Step 2: make a choice, if our plate is “rigid enough” or not to make the support at the bottom edge. I know that our 10mm plate for HEB 300 is much too weak for that… so this is exactly what I will do to show you what will happen! Notice, that the line support is described as only “1” since I supported only the “along the beam” direction. This is because we decided that we do not want to carry the vertical load with friction! With a 50kN of load at the end of the cantilever this is what I would get (deformations are in scale x10):
Does this plate looks like a “rigid one”. Of course not! You can clearly see that the endplate clearly deforms. And it even goes to the inside of the concrete wall (marked as a black vertical line)! This is a clear indication that I “misjudged” the plate rigidity. I can either increase its thickness or support it in the zones that go “inside” the concrete wall. If I increase a thickness (let’s say to 30mm) this is what I would get:
You can clearly see, that the deformations are minimal (the scale is x10 just like before). I’m way happier now. But… I don’t want to go that route! Instead, I will switch it back to 10mm, and support the plate where it went to the inside of the concrete wall. It’s more fun this way!
I already know that I need to support the level of the bottom flange, but I also noticed that the very top of the plate goes inside as well. So, let’s make support there as well! This is what I got:
Looks way better now doesn’t it? Sure I could search for the nodes that still go inside the concrete wall and support them as well, but that would be too much. It’s like “manually” iterating contact. At some point, you just need to tell yourself “this is good enough” and move on. Let’s say it’s here – it is not a “perfect” solution, but maybe it will be good enough!
To compare outcomes, I’ve made a second model with a plate “acting as” the concrete wall. Elements on the plate are supported in every node (so it’s won’t move at all), and I defined contact between the endplate and that wall (in white below). This is the same plot as above (again scale is x10) but I’m showing the “element thickness” so you can actually see where the contact takes place:
You can see, that we got pretty close in our previous approximation. The deflection at the end differs only about 18%. Not bad for a manual approximation.
In essence, what contact does, is it doesn’t allow any nodes to go inside the concrete wall while allowing all of them to move away from the wall. In some sense, it does exactly what we tried to do with selecting where our supports should be, but since it analyzes each node independently it is much more accurate at that.
While contact is clearly better, I admit that for the first few years, I had no access to solver with contact! So I actually “played around” with where to support compression in such cases. You can read more about it here if you like!
In the end, I will use the model with a contact here, just because I can. But if your software doesn’t support contact (or you don’t know how to define it yet), don’t worry. Just support the model as I did with manual iterations, and move on! You will be just fine!
There are some additional nuances to this! Such a connection cheats a bit when it comes to shear force, but I won’t go so deep into this here. If you are interested, you can sign up for a free lesson from my online course. In one of the topics you get as a “sample” from my course, I actually discuss this in far more detail. For now, let’s say that it’s enough to understand this much!
To sum this up, our boundary conditions look like this:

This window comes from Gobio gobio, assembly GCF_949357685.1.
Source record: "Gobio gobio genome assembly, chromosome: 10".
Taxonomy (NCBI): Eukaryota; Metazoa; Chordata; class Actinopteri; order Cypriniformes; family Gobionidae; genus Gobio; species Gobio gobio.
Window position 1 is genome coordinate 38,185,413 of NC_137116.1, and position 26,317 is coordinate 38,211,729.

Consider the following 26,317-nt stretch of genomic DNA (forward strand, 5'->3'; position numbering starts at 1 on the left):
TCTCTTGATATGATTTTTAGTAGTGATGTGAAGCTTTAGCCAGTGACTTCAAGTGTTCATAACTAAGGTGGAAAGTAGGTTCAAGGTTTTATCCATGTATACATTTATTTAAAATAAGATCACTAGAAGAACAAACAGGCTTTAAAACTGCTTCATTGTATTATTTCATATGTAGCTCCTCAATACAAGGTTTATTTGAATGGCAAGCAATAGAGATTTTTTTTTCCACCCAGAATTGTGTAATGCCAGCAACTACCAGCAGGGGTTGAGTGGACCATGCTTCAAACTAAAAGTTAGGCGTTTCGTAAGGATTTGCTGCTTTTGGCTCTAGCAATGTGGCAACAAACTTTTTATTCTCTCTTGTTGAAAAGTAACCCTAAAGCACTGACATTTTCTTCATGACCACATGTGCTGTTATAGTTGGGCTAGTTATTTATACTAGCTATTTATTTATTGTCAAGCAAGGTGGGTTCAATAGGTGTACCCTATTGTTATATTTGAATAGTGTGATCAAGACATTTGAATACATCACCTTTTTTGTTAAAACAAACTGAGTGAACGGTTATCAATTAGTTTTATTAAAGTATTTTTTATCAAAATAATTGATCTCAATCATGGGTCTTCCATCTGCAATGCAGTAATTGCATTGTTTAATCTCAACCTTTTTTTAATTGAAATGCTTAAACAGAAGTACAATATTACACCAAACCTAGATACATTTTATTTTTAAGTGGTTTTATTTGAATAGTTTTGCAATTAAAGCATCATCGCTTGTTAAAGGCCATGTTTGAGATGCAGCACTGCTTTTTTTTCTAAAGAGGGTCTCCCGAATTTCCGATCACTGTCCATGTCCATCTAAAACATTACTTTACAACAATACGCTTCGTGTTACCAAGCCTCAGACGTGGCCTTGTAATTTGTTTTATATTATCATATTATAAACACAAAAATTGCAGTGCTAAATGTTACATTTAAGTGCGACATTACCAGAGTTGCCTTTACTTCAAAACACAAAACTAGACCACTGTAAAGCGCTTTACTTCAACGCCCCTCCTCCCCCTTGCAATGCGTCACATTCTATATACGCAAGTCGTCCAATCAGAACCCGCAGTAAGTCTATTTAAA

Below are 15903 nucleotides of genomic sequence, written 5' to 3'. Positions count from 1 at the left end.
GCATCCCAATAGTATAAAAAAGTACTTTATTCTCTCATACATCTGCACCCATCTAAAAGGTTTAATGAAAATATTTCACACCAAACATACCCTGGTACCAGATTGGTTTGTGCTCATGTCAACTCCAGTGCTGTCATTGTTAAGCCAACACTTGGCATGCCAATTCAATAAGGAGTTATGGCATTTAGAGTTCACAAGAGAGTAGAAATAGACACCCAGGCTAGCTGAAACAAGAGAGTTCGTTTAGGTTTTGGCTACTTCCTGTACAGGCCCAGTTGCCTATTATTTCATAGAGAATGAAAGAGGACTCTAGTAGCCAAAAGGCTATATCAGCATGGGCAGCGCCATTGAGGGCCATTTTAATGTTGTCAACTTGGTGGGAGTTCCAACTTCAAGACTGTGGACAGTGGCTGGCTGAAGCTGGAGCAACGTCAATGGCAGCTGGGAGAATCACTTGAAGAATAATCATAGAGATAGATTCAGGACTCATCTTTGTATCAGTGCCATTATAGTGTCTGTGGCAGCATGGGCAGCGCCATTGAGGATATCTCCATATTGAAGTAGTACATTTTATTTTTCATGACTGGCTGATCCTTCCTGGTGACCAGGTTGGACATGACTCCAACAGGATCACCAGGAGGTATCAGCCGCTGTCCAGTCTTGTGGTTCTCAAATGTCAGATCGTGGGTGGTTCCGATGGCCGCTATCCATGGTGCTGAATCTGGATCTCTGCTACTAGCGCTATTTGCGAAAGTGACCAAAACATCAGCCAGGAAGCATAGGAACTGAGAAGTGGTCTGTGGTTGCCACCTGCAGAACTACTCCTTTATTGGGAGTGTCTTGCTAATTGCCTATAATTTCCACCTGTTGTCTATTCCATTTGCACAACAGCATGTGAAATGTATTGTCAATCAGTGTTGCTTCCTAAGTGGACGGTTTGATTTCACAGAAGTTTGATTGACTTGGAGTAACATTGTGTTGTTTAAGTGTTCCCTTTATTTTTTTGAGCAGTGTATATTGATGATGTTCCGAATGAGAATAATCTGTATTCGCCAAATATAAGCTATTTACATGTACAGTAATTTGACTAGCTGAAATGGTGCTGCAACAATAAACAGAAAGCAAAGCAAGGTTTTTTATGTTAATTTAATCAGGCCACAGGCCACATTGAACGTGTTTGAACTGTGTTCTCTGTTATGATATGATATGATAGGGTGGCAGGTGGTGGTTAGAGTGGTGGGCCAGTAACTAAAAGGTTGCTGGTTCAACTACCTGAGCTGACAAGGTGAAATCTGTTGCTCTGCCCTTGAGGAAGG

Boundary Conditions in FEA
Again, we did a very important thing. We established how to support our model! And while you certainly need to know how to make support (I mean where to “click” in the software), this is absolutely not enough!
The most important part is again engineering understanding! It’s the fact, that you can analyze how this model will work, and how you have to support it, to represent the reality! And this is one of the most important calls you have to make here! And… I’ve seen people simply supporting the endplate on the entire area… not the best call for sure!
I admit I skipped ahead a bit since I already showed you the outcomes before we have discussed the loads! So let’s quickly discuss loads now.
Loading can be a pretty complex thing in FEA. Oftentimes, even estimation of the load value is a challenge. And of course, in such cases, it’s engineering, not FEA knowledge that will guide you through the problem.
Here, however, the thing is rather simple. We have a single load at the end. So the only thing I need to remember is, that it’s unwise to apply it to one node. Here, I could get away with it (since I’m interested in outcomes “far away” from where the load is applied). But just to build good habits I will make a “rigid outline” with another rigid “spider” element and apply the load to the entire width of the top flange.
You shouldn’t apply a load to a single node due to stress singularity. You can read more about it here, but again, this is not the most important thing here. I’m just noting that this was an “FEA knowledge” stuff!
In the end, this is what I get:
Notice that I’m using the “SI” unit system. This means that geometry was in meters, and the load is in Newton. This is why you see 50000 as the load value. It’s 50 000N = 50kN as I wrote earlier.
Yea! We have a meshed model, that is supported and loaded! How cool is that!
This is when we need to press that big red “analyze” button! Since we are doing linear analysis, there is literally nothing we have to set up. We can simply “do the analysis” and be happy that we live in the 21st century!
This is the outcome from linear static, we will get to analyzing outcomes in the next chapter:
But, somewhere along the way, we also decided to analyze the stability of our cantilever. To do this we need to use Linear Buckling Analysis. There isn’t much to set up, but it’s good to request several eigenvalues (I usually request 10, simply because I can!). Again we will look at the outcomes in the next chapter. If you want to learn more about linear buckling you can read this, and this. This is the first form, just so you can know if what you set up made sense!